An obituary from The Daily Item, the local Lewisburg, Pennsylvania newspaper provides the details of her life and background, as does the announcement from Bucknell University, where she was an inspiring and dedicated educator, scholar, and innovator.
I would simply like to talk about Carmen and her contribution to public understanding of Jonestown and Peoples Temple. In a nutshell, she “got it” – she understood the significance of the movement and the people who were part of it in a way that most outsiders never do.
This was particularly clear in her award-winning book of poetry Jonestown: A Vexation. The volume captures the enigma and paradox of life and death in the community. It comprises commentary, biography, and history as well as poetry, and, on occasion, incorporates words from Jim Jones’ sermons and speeches.
The book also includes a series of sketches of Jonestown, with such titles as “There, there was music,” “There, there were flowers,” “There, there was loving,” “There, there was color,” “There, there was laughter” – each designed to muddle, or vex, our preconceptions of what life was like in Jonestown.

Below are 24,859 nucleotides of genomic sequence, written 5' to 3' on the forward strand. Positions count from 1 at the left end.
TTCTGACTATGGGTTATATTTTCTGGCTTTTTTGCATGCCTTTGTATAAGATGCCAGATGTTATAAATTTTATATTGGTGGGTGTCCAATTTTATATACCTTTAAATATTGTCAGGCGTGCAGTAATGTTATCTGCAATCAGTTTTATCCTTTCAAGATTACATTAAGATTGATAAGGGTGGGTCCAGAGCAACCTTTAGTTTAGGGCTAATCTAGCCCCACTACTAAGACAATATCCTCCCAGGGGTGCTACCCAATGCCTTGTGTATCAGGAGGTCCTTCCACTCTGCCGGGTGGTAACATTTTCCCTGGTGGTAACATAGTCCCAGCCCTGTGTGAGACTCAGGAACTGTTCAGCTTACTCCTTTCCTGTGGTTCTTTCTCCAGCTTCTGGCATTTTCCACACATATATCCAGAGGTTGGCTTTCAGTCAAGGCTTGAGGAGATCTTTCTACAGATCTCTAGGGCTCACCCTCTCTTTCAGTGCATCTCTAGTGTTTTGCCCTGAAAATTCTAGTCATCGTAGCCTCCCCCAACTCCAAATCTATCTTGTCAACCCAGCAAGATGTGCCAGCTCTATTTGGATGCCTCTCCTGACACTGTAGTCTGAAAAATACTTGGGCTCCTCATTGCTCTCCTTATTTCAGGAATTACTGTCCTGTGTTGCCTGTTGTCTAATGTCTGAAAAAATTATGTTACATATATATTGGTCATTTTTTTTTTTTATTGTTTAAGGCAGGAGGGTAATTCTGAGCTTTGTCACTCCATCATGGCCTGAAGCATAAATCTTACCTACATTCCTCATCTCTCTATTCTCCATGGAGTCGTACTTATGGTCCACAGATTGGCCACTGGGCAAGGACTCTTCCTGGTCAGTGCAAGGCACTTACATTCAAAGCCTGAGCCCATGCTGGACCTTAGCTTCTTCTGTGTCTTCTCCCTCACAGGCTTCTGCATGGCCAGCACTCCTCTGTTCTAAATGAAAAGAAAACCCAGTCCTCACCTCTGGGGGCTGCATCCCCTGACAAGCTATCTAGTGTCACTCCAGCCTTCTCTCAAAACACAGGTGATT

In addition to devoting a book to Peoples Temple and Jonestown, Carmen organized a series of lectures in 2013 entitled “Jonestown: 35 Years Later.” Filmmaker Stanley Nelson (Jonestown: The Life and Death of Peoples Temple) and playwright Leigh Fondakowski (The People’s Temple), along with several former members of Peoples Temple and others, traveled to the Griot Institute, which she founded and directed. There they engaged with students at Bucknell University for a semester of lectures, films, and roundtable discussions.
This series embodied Carmen’s essence, both as a student and an educator. She had lived in Guyana in the late 1970s as a teenager – leaving in early 1978 – but hadn’t known, as she wrote, “that nearly 1000 Americans were living in what we all called the interior.” It was her curiosity about the silence around Jonestown, her willingness to challenge the prevailing narrative about events in 1978, both in the US and in Guyana, and her openness to grasp the Temple’s complexities and nuances that took her to her own understanding of the event. Carmen was inspired – compelled, really – to pass along her insights to students of the present generation, to tell the stories on a human-to-human level.
Carmen got it.